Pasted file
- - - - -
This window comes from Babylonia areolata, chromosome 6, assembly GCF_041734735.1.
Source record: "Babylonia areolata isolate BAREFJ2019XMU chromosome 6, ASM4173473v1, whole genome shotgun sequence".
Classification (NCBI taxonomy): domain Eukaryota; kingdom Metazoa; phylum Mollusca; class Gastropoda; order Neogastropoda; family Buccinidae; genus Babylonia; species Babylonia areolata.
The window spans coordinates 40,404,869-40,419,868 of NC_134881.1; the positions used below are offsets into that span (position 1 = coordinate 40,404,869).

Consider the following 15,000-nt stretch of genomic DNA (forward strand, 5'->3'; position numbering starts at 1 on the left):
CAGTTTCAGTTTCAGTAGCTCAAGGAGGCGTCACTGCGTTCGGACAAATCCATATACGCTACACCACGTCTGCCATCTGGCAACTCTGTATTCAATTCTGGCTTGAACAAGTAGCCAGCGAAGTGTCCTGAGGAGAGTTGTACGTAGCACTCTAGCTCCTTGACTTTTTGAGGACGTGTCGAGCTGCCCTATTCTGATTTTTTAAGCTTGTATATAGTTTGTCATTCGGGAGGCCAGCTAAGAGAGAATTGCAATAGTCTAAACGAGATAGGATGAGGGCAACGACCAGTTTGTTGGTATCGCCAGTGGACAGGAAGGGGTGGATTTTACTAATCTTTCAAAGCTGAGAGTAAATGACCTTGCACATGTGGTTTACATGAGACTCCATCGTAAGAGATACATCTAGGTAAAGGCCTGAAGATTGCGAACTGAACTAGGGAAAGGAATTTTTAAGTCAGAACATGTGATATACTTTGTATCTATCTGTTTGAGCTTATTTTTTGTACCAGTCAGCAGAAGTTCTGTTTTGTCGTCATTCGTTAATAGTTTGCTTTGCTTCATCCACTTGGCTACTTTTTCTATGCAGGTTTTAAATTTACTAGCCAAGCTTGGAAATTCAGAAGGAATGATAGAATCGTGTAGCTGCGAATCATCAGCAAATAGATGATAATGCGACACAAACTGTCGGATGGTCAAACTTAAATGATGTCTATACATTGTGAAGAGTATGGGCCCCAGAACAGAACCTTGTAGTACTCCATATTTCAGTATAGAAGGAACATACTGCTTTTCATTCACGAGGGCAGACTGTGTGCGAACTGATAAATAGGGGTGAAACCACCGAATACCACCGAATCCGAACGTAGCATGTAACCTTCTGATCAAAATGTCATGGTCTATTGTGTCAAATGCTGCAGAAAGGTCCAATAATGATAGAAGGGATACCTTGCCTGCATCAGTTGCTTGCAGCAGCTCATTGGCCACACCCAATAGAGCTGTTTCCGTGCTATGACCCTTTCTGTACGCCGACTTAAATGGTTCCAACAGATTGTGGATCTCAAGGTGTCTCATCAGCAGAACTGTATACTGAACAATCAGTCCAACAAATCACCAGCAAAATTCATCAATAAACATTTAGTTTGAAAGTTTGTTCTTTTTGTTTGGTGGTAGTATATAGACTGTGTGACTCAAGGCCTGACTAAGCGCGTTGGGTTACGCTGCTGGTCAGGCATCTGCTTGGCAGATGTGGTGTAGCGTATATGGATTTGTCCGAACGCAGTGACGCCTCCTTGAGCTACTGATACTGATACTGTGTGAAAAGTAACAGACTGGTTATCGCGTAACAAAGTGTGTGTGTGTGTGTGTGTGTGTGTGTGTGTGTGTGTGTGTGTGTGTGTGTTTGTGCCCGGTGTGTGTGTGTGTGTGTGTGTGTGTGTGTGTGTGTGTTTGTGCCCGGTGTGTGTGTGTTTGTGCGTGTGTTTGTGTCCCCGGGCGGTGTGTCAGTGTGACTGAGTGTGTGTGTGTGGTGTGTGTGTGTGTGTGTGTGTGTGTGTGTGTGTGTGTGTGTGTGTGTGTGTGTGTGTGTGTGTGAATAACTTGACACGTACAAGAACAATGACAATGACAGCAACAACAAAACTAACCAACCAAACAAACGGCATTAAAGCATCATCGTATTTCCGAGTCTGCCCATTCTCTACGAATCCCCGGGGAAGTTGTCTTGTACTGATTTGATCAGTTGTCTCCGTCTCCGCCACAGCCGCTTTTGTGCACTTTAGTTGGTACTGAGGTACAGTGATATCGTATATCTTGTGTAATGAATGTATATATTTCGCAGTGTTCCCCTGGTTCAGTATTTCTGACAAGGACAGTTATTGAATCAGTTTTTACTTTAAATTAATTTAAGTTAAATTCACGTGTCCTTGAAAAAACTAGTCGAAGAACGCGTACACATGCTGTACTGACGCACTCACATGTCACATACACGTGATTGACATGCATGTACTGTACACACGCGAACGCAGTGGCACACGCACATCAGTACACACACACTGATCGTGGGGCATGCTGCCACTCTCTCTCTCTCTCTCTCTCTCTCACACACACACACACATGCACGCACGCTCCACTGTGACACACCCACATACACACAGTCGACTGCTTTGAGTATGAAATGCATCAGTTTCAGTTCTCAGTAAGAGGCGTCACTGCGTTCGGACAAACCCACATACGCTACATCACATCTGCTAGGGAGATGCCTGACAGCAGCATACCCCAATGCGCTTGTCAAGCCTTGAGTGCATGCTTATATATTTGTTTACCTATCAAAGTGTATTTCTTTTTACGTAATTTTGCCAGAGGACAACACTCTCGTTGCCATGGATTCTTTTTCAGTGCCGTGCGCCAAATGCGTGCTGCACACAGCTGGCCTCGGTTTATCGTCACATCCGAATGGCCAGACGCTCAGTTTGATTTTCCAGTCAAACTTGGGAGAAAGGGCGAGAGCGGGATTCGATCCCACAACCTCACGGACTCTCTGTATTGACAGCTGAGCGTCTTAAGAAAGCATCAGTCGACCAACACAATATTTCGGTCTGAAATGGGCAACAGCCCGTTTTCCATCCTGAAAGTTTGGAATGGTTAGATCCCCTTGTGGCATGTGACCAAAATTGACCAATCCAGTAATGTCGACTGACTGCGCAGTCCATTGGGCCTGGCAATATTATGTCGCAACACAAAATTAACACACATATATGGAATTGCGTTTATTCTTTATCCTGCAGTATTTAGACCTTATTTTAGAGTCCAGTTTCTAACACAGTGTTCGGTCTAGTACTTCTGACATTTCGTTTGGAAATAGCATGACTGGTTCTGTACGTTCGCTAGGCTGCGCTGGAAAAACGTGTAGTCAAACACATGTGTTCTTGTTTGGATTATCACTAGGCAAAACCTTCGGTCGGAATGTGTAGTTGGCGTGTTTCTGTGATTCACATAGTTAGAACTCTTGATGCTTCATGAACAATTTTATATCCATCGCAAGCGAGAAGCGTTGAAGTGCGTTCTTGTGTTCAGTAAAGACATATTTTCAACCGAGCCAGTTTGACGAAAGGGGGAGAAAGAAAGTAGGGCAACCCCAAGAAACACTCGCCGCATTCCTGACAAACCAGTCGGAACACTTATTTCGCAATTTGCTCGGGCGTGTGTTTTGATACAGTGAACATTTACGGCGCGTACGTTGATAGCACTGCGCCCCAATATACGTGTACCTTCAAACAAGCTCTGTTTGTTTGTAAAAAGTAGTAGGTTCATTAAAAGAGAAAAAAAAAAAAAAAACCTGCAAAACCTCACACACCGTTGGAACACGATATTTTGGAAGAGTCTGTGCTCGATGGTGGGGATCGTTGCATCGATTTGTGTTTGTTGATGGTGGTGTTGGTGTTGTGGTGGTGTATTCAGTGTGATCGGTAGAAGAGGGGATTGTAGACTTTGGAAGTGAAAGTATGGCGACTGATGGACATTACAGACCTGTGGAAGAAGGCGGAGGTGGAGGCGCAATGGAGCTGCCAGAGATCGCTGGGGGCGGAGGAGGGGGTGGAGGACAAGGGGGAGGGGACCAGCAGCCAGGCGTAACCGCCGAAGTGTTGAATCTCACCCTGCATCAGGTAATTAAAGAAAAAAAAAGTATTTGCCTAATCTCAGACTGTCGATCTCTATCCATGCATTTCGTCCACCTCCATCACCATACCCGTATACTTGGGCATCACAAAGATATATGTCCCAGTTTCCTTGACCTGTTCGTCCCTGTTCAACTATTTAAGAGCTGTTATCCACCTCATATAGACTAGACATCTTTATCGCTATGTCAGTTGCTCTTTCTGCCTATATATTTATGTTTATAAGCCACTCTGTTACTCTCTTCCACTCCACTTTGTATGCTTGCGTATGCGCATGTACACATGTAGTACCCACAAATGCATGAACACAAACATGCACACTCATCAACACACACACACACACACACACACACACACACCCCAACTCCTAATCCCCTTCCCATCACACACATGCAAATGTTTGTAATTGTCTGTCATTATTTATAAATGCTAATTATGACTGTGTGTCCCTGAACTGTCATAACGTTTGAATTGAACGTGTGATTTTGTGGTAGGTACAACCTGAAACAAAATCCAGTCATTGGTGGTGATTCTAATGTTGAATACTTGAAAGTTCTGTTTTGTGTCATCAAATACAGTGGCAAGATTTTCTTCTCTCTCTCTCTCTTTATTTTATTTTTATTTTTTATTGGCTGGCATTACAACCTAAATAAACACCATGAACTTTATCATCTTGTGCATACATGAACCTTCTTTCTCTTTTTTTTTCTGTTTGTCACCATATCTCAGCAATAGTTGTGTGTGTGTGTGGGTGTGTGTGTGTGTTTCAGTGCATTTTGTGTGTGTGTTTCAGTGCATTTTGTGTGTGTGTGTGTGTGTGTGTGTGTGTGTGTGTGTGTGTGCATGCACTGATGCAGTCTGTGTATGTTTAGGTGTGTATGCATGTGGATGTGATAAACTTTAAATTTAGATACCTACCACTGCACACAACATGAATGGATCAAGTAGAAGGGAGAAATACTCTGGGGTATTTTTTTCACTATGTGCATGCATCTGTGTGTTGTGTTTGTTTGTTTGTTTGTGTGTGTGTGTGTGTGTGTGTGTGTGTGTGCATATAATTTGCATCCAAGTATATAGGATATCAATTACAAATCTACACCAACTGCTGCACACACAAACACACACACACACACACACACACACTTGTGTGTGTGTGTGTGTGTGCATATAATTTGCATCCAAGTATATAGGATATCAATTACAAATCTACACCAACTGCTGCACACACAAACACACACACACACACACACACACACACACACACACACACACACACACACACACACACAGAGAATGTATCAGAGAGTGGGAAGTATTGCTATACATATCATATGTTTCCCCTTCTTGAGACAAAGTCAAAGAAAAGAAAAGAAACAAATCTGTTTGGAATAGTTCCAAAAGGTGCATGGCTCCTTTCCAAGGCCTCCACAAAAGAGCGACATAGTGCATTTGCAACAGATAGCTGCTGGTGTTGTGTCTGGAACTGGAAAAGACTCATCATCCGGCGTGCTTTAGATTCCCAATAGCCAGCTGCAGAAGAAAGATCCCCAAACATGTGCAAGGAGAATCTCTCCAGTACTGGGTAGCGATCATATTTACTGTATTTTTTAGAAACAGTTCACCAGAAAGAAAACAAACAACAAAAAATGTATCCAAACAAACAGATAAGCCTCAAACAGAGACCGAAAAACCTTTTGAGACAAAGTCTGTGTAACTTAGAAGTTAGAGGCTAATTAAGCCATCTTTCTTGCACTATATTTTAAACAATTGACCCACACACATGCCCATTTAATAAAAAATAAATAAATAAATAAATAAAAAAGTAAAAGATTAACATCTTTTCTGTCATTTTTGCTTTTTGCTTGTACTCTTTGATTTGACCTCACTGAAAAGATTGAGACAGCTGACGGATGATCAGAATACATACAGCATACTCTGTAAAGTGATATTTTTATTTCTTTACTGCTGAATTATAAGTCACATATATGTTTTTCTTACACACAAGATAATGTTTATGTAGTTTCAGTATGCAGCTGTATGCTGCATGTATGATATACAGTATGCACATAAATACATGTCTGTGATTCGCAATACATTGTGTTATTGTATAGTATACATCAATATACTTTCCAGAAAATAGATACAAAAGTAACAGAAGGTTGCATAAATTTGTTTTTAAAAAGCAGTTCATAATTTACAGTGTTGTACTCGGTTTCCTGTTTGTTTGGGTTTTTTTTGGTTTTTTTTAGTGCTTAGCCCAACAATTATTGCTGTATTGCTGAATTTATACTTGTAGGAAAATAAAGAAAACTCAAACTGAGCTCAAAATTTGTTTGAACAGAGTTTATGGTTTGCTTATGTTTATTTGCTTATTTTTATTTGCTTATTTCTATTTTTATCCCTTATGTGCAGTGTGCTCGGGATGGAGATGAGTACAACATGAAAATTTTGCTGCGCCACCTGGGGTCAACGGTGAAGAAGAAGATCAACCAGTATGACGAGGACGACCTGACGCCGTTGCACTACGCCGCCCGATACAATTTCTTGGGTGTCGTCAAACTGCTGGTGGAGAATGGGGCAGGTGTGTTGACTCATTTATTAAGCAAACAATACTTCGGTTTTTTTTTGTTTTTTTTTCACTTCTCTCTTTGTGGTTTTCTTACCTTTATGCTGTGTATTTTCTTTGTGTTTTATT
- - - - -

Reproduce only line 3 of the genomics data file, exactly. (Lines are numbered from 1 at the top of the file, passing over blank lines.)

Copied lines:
Classification (NCBI taxonomy): domain Eukaryota; kingdom Metazoa; phylum Mollusca; class Gastropoda; order Neogastropoda; family Buccinidae; genus Babylonia; species Babylonia areolata.